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Grudge Match – Movie Review

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Grudge Match – Movie Review

Rating: C+ (Above Average)

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There is something admirable about actors who decide to return to their glory days, understanding why their previous accomplishments hold so much appeal. Pairing the stars of the most acclaimed boxing films ever made seems like an interesting idea. While completely different animals in tone and ideas, Rocky and Raging Bull are certainly the shining examples for why boxing films are some of the more consistently strong entries in the sports genre. Grudge Match is not trying to be those films, but rather a more light and fluffy piece of cinema with a heavy emphasis on both comedy and melodrama. The result is a product that succeeds in one of its goals, but is weighed down by its attempts at being sentimental.

Director Peter Segal’s filmography leans heavily comedic and that is where this film’s strengths lie. Sylvester Stallone and Robert De Niro are given plenty of humourous barbs to launch at one another and both of them prove to have the necessary comedic chops. Stallone, in particular, displays a more articulate version of his Rocky persona and he makes Razor a likeable lead. Through his years in more action and gun-toting roles, it’s easy to forget Stallone delivered a strong and layered performance in the Rocky pictures. The only disappointment in Stallone and De Niro’s interactions is that it is surprisingly minimal. There are large portions of the film where the screenplay separates the two boxers for extended periods of time.

Alan Arkin is more than comfortable as the aging trainer, with the actor’s expected one-liners and quick-witted delivery and he shares some nice chemistry with Stallone. They even have a couple of scenes together that humorously call back to two of Rocky’s most famous moments. However, despite being set in Pennsylvania, don’t expect Stallone to run up stairs as part of his training montage. The scene-stealer in Grudge Match is Kevin Hart, who presents an energy and delivery not unlike a young Eddie Murphy. As the desperate event coordinator, he says his lines in quick succession and frequent hilarity. It’s uncertain how much of the funny lines in the screenplay were elevated by the actors, but all of them show this could have been a very decent comedy.

Where the script falters is how it shoves in the more emotional elements. Every predictable outcome happens with scene revelations coming a mile away. This is particularly evident in the subplot involving De Niro’s Billy “The Kid” training with his accidental son. The schmaltziness is poured on top with not a hint of subtlety and when stripped of their one-liners, the characters come off as even more one-dimensional. While they have done a good job at casting an actor with a slight resemblance to De Niro, Jon Bernthal displays little charisma and there’s not much chemistry between the two. De Niro actually manages to have more of a connection with the young actor playing his grandson, though he’s the typical moppet supposedly wise beyond his years. Stallone’s relationship with Kim Basinger is also barely developed and the two lack the real emotional connection we previously felt between him and Talia Shire in the Rocky series.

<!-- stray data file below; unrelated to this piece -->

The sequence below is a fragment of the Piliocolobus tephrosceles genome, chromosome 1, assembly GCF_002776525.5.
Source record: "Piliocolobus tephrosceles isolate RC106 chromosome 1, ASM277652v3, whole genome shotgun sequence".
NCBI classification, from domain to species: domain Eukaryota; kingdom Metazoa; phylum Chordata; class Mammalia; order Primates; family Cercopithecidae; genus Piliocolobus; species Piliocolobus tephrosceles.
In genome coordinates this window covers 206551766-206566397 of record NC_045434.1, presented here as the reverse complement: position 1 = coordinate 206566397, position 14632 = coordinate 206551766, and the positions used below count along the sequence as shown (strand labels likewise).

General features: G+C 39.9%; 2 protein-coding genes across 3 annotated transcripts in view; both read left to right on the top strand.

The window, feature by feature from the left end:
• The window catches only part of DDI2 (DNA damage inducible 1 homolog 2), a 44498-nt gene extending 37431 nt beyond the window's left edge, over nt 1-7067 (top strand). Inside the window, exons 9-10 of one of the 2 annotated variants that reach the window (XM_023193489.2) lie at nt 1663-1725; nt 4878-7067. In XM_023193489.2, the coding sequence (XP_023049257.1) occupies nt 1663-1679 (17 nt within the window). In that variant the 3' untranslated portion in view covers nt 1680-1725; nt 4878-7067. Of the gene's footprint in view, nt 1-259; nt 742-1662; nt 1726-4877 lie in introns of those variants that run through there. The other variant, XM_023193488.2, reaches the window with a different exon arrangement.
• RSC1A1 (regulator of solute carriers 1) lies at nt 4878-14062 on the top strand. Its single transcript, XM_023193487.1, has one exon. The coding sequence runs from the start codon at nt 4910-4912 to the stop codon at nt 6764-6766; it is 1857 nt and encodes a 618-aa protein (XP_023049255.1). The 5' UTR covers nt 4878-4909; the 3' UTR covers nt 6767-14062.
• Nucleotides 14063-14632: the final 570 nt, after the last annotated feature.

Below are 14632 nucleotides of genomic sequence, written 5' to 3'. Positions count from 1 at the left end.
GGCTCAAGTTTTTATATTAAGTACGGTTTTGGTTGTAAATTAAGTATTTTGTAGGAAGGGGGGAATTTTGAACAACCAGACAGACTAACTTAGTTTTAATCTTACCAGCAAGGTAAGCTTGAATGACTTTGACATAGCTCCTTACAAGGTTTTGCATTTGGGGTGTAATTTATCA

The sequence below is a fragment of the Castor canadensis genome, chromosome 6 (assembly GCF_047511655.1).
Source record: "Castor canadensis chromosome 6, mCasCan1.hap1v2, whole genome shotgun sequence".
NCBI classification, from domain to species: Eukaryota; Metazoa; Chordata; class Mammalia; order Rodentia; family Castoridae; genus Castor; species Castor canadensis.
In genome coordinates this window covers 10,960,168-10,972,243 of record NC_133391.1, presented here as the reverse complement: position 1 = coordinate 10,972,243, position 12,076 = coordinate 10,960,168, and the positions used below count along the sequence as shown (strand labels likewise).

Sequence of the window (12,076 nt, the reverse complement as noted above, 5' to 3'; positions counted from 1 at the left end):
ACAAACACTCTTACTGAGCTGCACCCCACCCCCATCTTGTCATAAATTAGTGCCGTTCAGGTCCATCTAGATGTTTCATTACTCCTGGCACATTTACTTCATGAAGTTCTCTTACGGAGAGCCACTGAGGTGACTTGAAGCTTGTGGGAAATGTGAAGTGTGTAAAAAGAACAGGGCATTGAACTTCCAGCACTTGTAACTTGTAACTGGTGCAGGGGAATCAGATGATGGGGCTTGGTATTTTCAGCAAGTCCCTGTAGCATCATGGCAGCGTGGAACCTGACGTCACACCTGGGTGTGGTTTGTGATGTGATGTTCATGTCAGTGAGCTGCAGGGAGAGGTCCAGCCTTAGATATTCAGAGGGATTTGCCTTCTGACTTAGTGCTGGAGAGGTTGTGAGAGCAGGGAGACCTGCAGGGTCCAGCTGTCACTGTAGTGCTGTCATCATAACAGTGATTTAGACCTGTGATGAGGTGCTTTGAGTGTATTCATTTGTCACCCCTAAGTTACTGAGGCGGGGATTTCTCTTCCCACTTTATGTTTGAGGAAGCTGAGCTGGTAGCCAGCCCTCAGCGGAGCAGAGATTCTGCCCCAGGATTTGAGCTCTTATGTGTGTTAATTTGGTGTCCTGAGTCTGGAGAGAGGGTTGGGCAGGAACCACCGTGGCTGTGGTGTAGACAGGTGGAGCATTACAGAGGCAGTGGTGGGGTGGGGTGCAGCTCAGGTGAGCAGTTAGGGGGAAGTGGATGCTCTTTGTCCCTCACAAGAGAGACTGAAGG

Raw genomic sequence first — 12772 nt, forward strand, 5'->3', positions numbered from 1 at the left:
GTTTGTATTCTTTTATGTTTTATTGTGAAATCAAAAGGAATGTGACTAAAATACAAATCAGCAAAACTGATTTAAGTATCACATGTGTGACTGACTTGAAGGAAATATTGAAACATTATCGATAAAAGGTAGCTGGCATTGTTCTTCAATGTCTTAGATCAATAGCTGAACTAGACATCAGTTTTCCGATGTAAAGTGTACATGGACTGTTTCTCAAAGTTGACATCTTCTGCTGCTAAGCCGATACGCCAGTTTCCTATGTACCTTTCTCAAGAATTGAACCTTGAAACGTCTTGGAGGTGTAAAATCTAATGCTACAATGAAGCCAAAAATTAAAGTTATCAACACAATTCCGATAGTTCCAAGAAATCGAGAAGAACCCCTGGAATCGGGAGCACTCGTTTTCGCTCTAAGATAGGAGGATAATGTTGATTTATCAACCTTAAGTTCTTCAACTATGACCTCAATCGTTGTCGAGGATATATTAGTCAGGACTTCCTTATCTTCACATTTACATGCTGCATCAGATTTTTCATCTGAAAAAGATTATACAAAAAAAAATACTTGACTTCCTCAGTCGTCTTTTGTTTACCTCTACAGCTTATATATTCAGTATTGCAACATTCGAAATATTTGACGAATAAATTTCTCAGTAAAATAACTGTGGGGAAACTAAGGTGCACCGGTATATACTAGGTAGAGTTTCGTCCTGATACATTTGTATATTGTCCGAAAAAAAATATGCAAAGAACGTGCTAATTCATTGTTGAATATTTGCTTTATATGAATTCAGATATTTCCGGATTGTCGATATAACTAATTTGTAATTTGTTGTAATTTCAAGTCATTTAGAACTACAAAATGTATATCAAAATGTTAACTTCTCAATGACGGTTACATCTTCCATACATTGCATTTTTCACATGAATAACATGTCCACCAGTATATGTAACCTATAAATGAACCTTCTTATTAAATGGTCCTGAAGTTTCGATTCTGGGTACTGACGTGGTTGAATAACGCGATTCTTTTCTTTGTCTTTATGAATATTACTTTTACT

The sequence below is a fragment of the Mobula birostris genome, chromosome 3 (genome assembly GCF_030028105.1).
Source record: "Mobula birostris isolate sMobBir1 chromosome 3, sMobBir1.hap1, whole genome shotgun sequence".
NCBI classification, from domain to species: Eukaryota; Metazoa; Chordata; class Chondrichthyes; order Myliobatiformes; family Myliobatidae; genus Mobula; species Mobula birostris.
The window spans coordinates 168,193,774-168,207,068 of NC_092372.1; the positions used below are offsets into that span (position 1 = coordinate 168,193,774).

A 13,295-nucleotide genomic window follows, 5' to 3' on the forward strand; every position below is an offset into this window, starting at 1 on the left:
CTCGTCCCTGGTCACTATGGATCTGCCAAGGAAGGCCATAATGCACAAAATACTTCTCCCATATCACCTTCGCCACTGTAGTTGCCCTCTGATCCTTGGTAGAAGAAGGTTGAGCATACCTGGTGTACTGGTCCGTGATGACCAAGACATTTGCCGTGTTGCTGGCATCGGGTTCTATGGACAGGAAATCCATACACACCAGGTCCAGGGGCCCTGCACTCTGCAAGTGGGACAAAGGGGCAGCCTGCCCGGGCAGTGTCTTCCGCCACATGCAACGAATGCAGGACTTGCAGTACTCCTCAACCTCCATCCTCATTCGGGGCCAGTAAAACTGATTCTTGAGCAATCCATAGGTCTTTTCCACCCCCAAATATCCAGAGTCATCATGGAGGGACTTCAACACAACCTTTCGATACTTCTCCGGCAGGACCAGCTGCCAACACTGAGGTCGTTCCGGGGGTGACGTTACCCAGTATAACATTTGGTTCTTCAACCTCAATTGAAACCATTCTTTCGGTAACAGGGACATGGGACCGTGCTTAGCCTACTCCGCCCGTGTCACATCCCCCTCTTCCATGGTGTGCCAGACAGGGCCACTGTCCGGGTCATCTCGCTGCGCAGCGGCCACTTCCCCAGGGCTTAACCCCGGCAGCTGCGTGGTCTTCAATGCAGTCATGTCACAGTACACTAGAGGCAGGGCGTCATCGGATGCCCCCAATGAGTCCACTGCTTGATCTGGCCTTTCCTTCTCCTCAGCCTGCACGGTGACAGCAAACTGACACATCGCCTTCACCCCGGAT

The decision to give Razor and Kid similar personality traits to Rocky Balboa and Jake La Motta is a somewhat clever one. While Razor has a genuine heart and concerns, Kid is more alienating and rough around the edges. However, this also causes issues in how the filmmakers make it very obvious who the audience is supposed to root for, resulting in the final match having little suspense over who will win. This is not an underdog story like Rocky, but rather a tale of evenly matched foes with equal screen time and thus, it should be unpredictable who will win. That was a large reason why the climax of Rush was so tense. In addition to heading in the obvious directions, the climax further dips into another dose of overt sentimentality, but doesn’t succeed in pulling any heartstrings. What does it say when the more satisfying ending is not the conclusion of the boxing match, but rather the end credit joke scenes? One moment involving two real-life famous boxers stands as the highlight of Grudge Match.

There was definitely a lot of promise in Tim Kelleher and Rodney Rothman’s screenplay and their experience in writing for late night comedy definitely shines through. However, their attempts at drawing sentimentality come off as contrived and unneeded and the talented actors only manage to take it so far. There is certainly a novelty to seeing Sylvester Stallone and Robert De Niro team up to play aging boxers, but Grudge Match does not entirely fulfil the promise that idea should bring.

Review By: Stefan Ellison

THE SCENE


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